(1968: The Defining Year)
Photo from Abel Collection
Fire fighters from Marine Aircraft Group (MAG) 11
battle flames engulfing two Grumman A-6 Intruder aircraft from Marine
all-weather attack squadron \/MA-242(AW).
the enemy gunners followed with another 29 rockets, mostly aimed at the southern end of the airbase. Considering the amount of ordnance that the enemy expended, casualties were relatively small. The rocket attacks resulted in the deaths of 3 Marines and the wounding of another 11. Material and equipment losses, however, were much more extensive. The rockets destroyed five aircraft, nine items of ground equipment, two vehicles, and one warehouse outright. Fourteen aircraft, six pieces of ground support equipment, five buildings, and another two vehicles sustained damage of one sort or another.' Lieutenant Colonel William K. Rockey, the commander of the 3d Battalion, 5th Marines, later wrote: 'The rocket trails of approximately 10 to 20 missiles as they rose into the air to arc over our positions to strike the Da Nang Airbase was vividly clear to all.' He observed that the 'rocket launching position was located directly south' of his command group, 'an estimated distance of more than 3,000 meters.'27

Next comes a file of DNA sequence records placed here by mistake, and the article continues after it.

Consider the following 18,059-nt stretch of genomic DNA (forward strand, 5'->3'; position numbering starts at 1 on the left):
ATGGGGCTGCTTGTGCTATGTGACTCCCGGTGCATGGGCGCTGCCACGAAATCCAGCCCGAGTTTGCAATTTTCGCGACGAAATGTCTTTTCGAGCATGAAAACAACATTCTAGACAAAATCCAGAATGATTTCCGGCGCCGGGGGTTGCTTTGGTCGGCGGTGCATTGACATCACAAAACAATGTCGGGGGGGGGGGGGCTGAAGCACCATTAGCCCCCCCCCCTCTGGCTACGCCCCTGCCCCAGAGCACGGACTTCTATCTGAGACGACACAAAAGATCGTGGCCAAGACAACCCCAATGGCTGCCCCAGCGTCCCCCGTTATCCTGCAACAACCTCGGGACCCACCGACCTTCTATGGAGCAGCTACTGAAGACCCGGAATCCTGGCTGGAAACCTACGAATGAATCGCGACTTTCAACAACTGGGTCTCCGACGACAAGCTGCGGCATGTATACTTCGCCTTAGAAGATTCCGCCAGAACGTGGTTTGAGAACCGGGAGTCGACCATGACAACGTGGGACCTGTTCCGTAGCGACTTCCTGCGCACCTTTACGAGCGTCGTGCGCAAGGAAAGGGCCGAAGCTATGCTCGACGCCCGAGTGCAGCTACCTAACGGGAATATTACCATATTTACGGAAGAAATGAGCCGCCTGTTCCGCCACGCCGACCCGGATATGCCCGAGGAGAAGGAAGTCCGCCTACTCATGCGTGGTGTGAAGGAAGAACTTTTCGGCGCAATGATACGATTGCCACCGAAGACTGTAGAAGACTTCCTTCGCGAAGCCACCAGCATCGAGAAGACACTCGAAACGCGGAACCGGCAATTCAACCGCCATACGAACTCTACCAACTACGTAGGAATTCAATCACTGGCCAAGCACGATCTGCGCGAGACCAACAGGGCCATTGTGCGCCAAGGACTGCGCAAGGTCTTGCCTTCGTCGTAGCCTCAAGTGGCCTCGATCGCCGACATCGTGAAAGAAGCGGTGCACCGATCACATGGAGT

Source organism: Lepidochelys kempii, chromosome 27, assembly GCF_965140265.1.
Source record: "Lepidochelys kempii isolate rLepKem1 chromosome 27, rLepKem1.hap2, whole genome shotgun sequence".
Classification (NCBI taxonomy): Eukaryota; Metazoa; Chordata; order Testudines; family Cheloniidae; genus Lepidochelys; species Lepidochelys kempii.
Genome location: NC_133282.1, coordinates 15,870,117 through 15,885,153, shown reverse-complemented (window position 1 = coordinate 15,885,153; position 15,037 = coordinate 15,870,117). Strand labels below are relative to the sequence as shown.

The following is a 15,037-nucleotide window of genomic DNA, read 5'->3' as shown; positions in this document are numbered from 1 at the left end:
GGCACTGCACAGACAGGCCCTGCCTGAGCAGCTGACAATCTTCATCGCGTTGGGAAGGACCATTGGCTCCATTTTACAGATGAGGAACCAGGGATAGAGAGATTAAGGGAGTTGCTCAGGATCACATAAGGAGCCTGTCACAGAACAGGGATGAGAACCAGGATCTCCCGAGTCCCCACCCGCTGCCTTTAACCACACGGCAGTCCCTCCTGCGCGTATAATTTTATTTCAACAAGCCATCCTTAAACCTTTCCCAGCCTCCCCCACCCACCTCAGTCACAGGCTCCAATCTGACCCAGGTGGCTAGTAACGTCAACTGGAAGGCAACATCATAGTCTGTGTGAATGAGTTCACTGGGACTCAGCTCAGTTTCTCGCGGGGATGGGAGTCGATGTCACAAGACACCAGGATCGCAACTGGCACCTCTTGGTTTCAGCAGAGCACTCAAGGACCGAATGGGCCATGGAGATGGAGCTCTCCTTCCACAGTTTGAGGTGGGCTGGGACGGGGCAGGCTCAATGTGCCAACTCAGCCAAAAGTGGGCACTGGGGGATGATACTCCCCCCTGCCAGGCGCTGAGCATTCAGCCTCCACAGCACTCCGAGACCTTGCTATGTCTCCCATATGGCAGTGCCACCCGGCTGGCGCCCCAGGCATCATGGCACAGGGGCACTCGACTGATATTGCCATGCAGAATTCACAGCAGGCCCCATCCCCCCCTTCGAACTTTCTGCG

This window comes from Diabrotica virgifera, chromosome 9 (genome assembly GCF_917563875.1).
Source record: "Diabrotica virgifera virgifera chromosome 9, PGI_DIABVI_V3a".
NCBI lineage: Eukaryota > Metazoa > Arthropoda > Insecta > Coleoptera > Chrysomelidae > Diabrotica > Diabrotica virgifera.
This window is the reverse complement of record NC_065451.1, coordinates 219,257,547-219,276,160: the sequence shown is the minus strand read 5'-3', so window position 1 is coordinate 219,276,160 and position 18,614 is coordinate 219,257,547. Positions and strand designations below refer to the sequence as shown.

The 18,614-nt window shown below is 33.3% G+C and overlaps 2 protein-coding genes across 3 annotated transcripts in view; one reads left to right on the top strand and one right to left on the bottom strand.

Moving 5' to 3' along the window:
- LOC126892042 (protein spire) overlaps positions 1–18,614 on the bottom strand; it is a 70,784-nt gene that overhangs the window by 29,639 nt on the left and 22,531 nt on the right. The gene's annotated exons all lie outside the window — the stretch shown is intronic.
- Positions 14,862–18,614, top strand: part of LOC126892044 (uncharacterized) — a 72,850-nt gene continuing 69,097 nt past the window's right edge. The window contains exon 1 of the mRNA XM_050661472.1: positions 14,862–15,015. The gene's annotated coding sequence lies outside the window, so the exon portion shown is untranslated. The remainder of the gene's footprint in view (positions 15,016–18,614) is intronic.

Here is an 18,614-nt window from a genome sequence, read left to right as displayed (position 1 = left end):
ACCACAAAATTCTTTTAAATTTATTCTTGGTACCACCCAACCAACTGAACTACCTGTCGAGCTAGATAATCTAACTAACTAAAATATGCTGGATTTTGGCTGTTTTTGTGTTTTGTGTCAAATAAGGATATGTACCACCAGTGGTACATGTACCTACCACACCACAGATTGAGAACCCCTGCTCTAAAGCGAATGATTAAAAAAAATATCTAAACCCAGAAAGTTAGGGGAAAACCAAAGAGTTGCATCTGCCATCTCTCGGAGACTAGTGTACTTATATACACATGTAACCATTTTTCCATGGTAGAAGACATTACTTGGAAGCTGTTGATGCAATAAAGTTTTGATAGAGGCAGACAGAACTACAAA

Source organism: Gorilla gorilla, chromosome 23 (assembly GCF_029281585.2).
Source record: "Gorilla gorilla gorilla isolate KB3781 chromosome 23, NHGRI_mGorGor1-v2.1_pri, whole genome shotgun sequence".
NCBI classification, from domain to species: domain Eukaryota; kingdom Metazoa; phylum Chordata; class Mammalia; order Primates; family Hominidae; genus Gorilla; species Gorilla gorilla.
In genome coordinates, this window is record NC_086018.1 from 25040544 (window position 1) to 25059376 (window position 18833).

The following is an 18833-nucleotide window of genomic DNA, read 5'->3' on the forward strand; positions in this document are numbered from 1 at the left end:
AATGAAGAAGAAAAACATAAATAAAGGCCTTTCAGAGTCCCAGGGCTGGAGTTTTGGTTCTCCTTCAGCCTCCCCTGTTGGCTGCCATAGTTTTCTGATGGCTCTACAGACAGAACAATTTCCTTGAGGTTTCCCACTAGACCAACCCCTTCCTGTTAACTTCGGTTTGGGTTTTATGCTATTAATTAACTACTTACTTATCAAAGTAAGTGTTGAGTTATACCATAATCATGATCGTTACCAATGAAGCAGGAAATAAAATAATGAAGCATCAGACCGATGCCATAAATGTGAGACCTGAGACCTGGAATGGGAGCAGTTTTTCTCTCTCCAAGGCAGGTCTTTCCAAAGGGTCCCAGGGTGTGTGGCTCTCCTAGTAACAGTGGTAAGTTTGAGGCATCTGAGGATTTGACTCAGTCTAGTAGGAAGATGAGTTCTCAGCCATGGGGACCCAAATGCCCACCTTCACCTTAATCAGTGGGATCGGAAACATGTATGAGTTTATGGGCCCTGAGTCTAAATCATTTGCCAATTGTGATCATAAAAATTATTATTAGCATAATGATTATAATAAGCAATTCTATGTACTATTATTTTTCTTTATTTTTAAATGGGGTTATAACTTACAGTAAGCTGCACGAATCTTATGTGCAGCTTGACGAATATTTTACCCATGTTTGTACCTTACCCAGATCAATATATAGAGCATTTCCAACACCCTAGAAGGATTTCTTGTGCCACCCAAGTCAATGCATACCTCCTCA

The Marine response to the bombardments was rapid. Immediately the 11th Marines artillery units 'initiated counrer-rocket tires' at suspected avenues of approach. As various outposts reported their sightings to the Division FSCC, the artillerymen then shifted these fires to actual sices. On the ground, at least one Marine unit prevented a rocket attack. A pacrol from Company A, 1st Battalion, 7th Marines, operating below the battalion's command post on Hill 10, saw about 10 North Vietnamese soldiers jusc south of the Tuy Loan River preparing positions. The Marines called in artillery and mortar missions. Although the enemy troops fled, the Marines found five unexpended 122mm rockets on the site. Later that night, the 1st Battalion, 7th Marines reported 15 secondary explosions from Marine counter-mortar artillery fire. In the
* Colonel Robert W.
Lewis, who as a lieutenant colonel commanded VMCJ-1 at Da Nang at the
time. remembered that the 'rocket damage at Da Nang consisted almost
entirely of aircraft damage. The rockets were accurate and landed on
the MAG-11 flight line.' Col Robert W. Lewis, Comments on draft, n.d.
(Dec94} (Vietnam Comment File), hereafter Lewis Comments.